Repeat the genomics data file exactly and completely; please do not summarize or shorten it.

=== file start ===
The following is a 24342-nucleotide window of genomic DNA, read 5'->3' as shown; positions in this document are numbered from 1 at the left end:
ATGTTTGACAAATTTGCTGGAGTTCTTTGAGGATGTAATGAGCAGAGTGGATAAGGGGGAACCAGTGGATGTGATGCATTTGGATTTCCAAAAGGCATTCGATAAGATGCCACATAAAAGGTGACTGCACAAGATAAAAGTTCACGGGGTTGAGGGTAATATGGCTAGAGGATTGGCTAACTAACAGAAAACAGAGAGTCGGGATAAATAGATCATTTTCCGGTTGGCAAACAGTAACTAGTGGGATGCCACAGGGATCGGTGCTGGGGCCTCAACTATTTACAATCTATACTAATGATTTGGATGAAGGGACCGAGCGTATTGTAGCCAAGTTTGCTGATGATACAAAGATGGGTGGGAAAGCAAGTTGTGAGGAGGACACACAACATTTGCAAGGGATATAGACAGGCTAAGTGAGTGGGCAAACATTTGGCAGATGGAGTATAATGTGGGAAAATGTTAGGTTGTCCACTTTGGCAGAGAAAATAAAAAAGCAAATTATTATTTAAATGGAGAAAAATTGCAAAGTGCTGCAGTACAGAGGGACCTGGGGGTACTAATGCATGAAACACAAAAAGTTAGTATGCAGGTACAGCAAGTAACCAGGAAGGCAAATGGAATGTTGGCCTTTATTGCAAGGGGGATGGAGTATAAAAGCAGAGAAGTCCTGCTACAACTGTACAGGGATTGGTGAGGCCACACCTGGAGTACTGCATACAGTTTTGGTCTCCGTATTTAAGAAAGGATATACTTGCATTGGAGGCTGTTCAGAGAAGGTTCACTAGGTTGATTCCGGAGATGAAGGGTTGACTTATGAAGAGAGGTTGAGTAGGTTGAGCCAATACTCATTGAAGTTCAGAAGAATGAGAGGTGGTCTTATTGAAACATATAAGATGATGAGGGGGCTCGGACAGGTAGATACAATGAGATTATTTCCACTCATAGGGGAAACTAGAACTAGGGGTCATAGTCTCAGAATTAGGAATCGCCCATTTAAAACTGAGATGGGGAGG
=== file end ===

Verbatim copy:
The following is a 24342-nucleotide window of genomic DNA, read 5'->3' as shown; positions in this document are numbered from 1 at the left end:
ATGTTTGACAAATTTGCTGGAGTTCTTTGAGGATGTAATGAGCAGAGTGGATAAGGGGGAACCAGTGGATGTGATGCATTTGGATTTCCAAAAGGCATTCGATAAGATGCCACATAAAAGGTGACTGCACAAGATAAAAGTTCACGGGGTTGAGGGTAATATGGCTAGAGGATTGGCTAACTAACAGAAAACAGAGAGTCGGGATAAATAGATCATTTTCCGGTTGGCAAACAGTAACTAGTGGGATGCCACAGGGATCGGTGCTGGGGCCTCAACTATTTACAATCTATACTAATGATTTGGATGAAGGGACCGAGCGTATTGTAGCCAAGTTTGCTGATGATACAAAGATGGGTGGGAAAGCAAGTTGTGAGGAGGACACACAACATTTGCAAGGGATATAGACAGGCTAAGTGAGTGGGCAAACATTTGGCAGATGGAGTATAATGTGGGAAAATGTTAGGTTGTCCACTTTGGCAGAGAAAATAAAAAAGCAAATTATTATTTAAATGGAGAAAAATTGCAAAGTGCTGCAGTACAGAGGGACCTGGGGGTACTAATGCATGAAACACAAAAAGTTAGTATGCAGGTACAGCAAGTAACCAGGAAGGCAAATGGAATGTTGGCCTTTATTGCAAGGGGGATGGAGTATAAAAGCAGAGAAGTCCTGCTACAACTGTACAGGGATTGGTGAGGCCACACCTGGAGTACTGCATACAGTTTTGGTCTCCGTATTTAAGAAAGGATATACTTGCATTGGAGGCTGTTCAGAGAAGGTTCACTAGGTTGATTCCGGAGATGAAGGGTTGACTTATGAAGAGAGGTTGAGTAGGTTGAGCCAATACTCATTGAAGTTCAGAAGAATGAGAGGTGGTCTTATTGAAACATATAAGATGATGAGGGGGCTCGGACAGGTAGATACAATGAGATTATTTCCACTCATAGGGGAAACTAGAACTAGGGGTCATAGTCTCAGAATTAGGAATCGCCCATTTAAAACTGAGATGGGGAGG